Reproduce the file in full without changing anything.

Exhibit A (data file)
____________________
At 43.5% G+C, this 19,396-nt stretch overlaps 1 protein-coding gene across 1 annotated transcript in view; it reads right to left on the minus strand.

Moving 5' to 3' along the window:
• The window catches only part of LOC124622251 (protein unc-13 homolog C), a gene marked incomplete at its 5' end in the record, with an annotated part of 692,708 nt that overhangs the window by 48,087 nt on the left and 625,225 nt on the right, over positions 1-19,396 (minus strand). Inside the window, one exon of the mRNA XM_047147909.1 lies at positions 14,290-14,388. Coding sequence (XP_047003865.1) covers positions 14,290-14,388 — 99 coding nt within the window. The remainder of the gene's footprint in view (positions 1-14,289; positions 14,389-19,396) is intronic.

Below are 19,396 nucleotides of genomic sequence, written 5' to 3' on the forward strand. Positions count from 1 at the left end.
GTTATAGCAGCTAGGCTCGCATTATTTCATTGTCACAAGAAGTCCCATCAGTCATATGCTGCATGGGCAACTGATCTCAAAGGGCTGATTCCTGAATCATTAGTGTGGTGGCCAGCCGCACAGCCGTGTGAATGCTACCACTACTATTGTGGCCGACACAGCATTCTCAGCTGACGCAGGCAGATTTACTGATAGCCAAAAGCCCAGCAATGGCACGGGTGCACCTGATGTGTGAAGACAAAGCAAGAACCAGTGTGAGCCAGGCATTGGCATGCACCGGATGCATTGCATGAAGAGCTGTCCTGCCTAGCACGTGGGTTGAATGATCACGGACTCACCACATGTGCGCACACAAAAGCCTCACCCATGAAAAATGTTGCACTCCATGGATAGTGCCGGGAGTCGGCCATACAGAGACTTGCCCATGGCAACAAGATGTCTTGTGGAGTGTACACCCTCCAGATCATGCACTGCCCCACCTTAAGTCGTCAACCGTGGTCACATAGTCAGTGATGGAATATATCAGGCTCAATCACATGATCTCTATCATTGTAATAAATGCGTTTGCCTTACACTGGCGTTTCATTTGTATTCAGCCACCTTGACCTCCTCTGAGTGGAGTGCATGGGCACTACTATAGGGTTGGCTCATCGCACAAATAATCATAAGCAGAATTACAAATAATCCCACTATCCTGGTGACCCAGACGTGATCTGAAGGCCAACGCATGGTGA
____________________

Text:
At 43.5% G+C, this 19,396-nt stretch overlaps 1 protein-coding gene across 1 annotated transcript in view; it reads right to left on the minus strand.

Moving 5' to 3' along the window:
• The window catches only part of LOC124622251 (protein unc-13 homolog C), a gene marked incomplete at its 5' end in the record, with an annotated part of 692,708 nt that overhangs the window by 48,087 nt on the left and 625,225 nt on the right, over positions 1-19,396 (minus strand). Inside the window, one exon of the mRNA XM_047147909.1 lies at positions 14,290-14,388. Coding sequence (XP_047003865.1) covers positions 14,290-14,388 — 99 coding nt within the window. The remainder of the gene's footprint in view (positions 1-14,289; positions 14,389-19,396) is intronic.

Below are 19,396 nucleotides of genomic sequence, written 5' to 3' on the forward strand. Positions count from 1 at the left end.
GTTATAGCAGCTAGGCTCGCATTATTTCATTGTCACAAGAAGTCCCATCAGTCATATGCTGCATGGGCAACTGATCTCAAAGGGCTGATTCCTGAATCATTAGTGTGGTGGCCAGCCGCACAGCCGTGTGAATGCTACCACTACTATTGTGGCCGACACAGCATTCTCAGCTGACGCAGGCAGATTTACTGATAGCCAAAAGCCCAGCAATGGCACGGGTGCACCTGATGTGTGAAGACAAAGCAAGAACCAGTGTGAGCCAGGCATTGGCATGCACCGGATGCATTGCATGAAGAGCTGTCCTGCCTAGCACGTGGGTTGAATGATCACGGACTCACCACATGTGCGCACACAAAAGCCTCACCCATGAAAAATGTTGCACTCCATGGATAGTGCCGGGAGTCGGCCATACAGAGACTTGCCCATGGCAACAAGATGTCTTGTGGAGTGTACACCCTCCAGATCATGCACTGCCCCACCTTAAGTCGTCAACCGTGGTCACATAGTCAGTGATGGAATATATCAGGCTCAATCACATGATCTCTATCATTGTAATAAATGCGTTTGCCTTACACTGGCGTTTCATTTGTATTCAGCCACCTTGACCTCCTCTGAGTGGAGTGCATGGGCACTACTATAGGGTTGGCTCATCGCACAAATAATCATAAGCAGAATTACAAATAATCCCACTATCCTGGTGACCCAGACGTGATCTGAAGGCCAACGCATGGTGA